Butterflies of the Adirondack Park: Atlantis Fritillary in the Paul Smiths VIC Native Species Butterfly House (5 July 2014).
Butterflies of the Adirondacks: Adult Atlantis Fritillaries consume flower nectar from flowers such as milkweeds and daisies. Atlantis Fritillary in the Paul Smiths VIC Native Species Butterfly House (5 July 2014).

Male Atlantis Fritillaries patrol during the day in forested areas or along streams. [28] [29] Females lay their eggs singly on leaf litter. [30] The eggs are honey-yellow and are laid near violets. [31] After hatching, the caterpillars overwinter. [32] [33] Mature caterpillars are variable in appearance; [34] some are velvety black with gray or brown stripes and orange spines. [35] Caterpillars feed on violets. [36] [37] [38] [39] Adult butterflies consume flower nectar, including that from mountain laurel, ox-eye daisy, spirea, and common milkweed. [40] [41]

The habitat of the Atlantis Fritillary includes forest openings, upland pastures, bogs, areas near woodland streams, and meadows. [42] [43] [44] [45] It is most common in boreal habitats. [46] [47] The Atlantis Fritillary is found in Canada from the Maritime Provinces and the northeastern portions of the US south to West Virginia, west through the Great Lakes region. [48] [49]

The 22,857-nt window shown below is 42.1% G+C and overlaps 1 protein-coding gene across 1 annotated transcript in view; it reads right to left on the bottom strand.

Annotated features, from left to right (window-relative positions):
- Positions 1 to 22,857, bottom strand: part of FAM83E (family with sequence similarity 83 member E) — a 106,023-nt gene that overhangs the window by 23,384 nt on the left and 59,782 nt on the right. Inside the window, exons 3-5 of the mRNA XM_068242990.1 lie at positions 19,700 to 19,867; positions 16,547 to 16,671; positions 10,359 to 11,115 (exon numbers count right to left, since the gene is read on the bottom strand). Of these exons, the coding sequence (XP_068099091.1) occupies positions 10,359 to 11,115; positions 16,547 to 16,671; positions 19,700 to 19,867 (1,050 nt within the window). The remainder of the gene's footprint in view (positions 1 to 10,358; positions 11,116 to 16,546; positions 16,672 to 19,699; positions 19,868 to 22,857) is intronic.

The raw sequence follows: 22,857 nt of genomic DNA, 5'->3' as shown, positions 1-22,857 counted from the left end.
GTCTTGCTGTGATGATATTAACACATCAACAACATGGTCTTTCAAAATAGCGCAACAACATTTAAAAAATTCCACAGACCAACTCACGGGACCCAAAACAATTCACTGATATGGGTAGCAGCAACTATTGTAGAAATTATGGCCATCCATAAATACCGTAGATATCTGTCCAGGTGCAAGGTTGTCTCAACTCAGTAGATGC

Experts disagree on the flight period for this butterfly. Some sources indicate that the normal flight period for the Atlantis Fritillary is from late June to August or early September. [50] [51] [52] Others list the flight period from mid-June through mid-September, [53] [54] while still others suggest a flight period mostly in July and August. [55] The flight period apparently varies with latitude and elevation. [56]

The normal flight period for Atlantis Fritillaries in northern New York State and the Adirondack Mountains has not been established. However, over the last decade, observers have reported sightings of the Atlantis Fritillary in the Adirondack Park from late June to early September. [57] In 2012, Atlantis Fritillaries were seen in the Paul Smiths VIC Native Species Butterfly House and in the adjacent Butterfly Garden from mid-June through August. [58]